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4 people have motivated me to run over the past 19 years: Kathy, Joe, Bob, and Wes. Today was a 6 miler in the snow when it felt like 4 degrees. 

The Religion Of Resolutions

Neal Pollard

Have you ever wondered about the origin of New Year’s resolutions? I have. If they are to be trusted, the folks at the History Channel denote the Babylonians, nearly 4,000 years ago, as the founder of such culture-wide determinations. It was as part of a 12-day religious festival known as Akitu. Later, at the prompting of none other than Julius Caesar, the Romans, again as a nod to a god—Janus, the two-faced god who looked backward and forward—observed the advent of a new year with the intent of improving areas of their lives in need of such. Sarah Pruitt, author of the piece, claims that Christians, since early times, have approached the new year to rededicate themselves to Christ. Pruitt seems to be indicting so many today who observe this holiday in a purely secular fashion, and wonders if such humanistic emphasis is why so many resolutions fail (source).

It is noteworthy that the history of making resolutions is so closely tied to religious devotion. Perhaps this is because we, as human beings, recognize our innate inadequacy. Paul, feeling it necessary to defend himself against unnamed critics of his work, wrote, “Such confidence we have through Christ toward God. Not that we are adequate in ourselves to consider anything as coming from ourselves, but our adequacy is from God, who also made us adequate as servants of a new covenant…” (2 Cor. 3:4-6a). Paul, so accomplished as a Christian, preacher, leader, mentor, missionary, and more, was always striving to do more for Jesus. He was not trying to earn God’s love and approval. Whether looking back at his successes or failures, Paul, in his love for his Lord, wanted to serve Him more effectively. He told Philippi that he pressed on (Phil. 3:12), “forgetting what lies behind and reaching forward to what lies ahead” (Phil. 3:13). He advised the conscientious Christian to follow his example (Phil. 3:15-16).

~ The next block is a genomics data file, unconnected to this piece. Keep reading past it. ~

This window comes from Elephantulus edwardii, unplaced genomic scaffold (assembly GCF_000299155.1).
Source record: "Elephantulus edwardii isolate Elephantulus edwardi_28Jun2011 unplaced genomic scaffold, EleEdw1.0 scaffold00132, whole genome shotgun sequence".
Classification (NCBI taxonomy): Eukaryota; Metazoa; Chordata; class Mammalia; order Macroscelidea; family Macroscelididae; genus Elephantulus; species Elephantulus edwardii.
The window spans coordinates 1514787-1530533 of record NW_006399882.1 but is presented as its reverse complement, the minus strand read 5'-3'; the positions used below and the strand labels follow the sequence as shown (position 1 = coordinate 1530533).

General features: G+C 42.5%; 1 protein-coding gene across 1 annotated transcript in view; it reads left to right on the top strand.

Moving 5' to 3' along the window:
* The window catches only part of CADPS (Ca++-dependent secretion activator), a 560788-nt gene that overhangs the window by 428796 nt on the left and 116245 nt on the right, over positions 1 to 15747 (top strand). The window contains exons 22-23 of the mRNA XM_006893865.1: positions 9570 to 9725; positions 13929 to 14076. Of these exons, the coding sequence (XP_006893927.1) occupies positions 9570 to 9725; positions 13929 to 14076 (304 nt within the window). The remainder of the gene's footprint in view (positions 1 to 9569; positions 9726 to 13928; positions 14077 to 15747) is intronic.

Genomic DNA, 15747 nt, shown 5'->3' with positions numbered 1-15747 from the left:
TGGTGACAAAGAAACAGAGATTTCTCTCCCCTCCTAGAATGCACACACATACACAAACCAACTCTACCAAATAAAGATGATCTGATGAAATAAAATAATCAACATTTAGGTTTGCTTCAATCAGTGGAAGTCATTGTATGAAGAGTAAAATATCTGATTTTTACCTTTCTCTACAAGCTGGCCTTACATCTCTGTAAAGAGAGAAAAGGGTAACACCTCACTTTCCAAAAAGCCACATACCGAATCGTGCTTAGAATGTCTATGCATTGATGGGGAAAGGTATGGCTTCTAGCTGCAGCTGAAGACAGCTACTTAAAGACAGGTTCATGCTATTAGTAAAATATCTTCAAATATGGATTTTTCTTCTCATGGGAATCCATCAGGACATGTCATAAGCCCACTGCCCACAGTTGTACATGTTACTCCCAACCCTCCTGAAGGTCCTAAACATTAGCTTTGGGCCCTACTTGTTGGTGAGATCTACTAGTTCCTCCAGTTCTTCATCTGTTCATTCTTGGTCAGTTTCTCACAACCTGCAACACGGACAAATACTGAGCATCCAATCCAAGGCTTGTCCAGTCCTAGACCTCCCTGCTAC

Christianity is not a religion of annual intention. It is the religious of daily determination (Luke 9:23). January 1 is an ideal time to reflect, review, and resolve, but is far from the only time.  In a significant sense, each new day for us involves a resolve within ourselves to deny self and dedicate to the Savior. As I have done every year of my adult life, I will again set out objectives and goals, physically, financially, and familial. Yet, the most important will involve my faith. As always, these will need review, not just in January, but throughout the year. In my prayers today, I prayed for every Christian who resolves to conquer a sin problem, reach a lost soul, be more active in their local congregation, and any other noble aim for the Master. If you make some such specific resolution and would honor me with the privilege of partnering with you in prayer about it, please email me (mrnealpollard@gmail.com) and let me know. Then, let me know how it goes and especially tell me about your success. May God bless each of us with the resolve to be more faithful in our relationship with Him.

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Copperopolis, California

Neal Pollard

It boomed when “copper was king” and owed its thriving existence to shell casings made for the Union Army in the far-away Civil War.  Fittingly, her downtown streets were Union, Grant, Lincoln, and Sherman. There were 90 businesses in “Copper City” from 1865-1867. The extraction and production of copper ore found in such strikes as at Gopher Ridge, Quail Hill, and Hog Hill made Copperopolis a boom town for a short time.  A huge fire in the center of town, in 1867, coupled with the enormous drop in demand for copper following the end of the Civil War, left the community a virtual ghost town. So, despite a few modest copper mining rebounds periodically through World War II, Copperopolis, which yielded $12 million in copper from 1861 to 1946, is a shell of its former self. It is a resort and recreation area today, a modest little town who  once entertained the likes of Mark Twain, Nikola Tesla, and “Black Bart” (Charles Boles)(mymotherlode.com,  calaverashistory.org/copperopolis).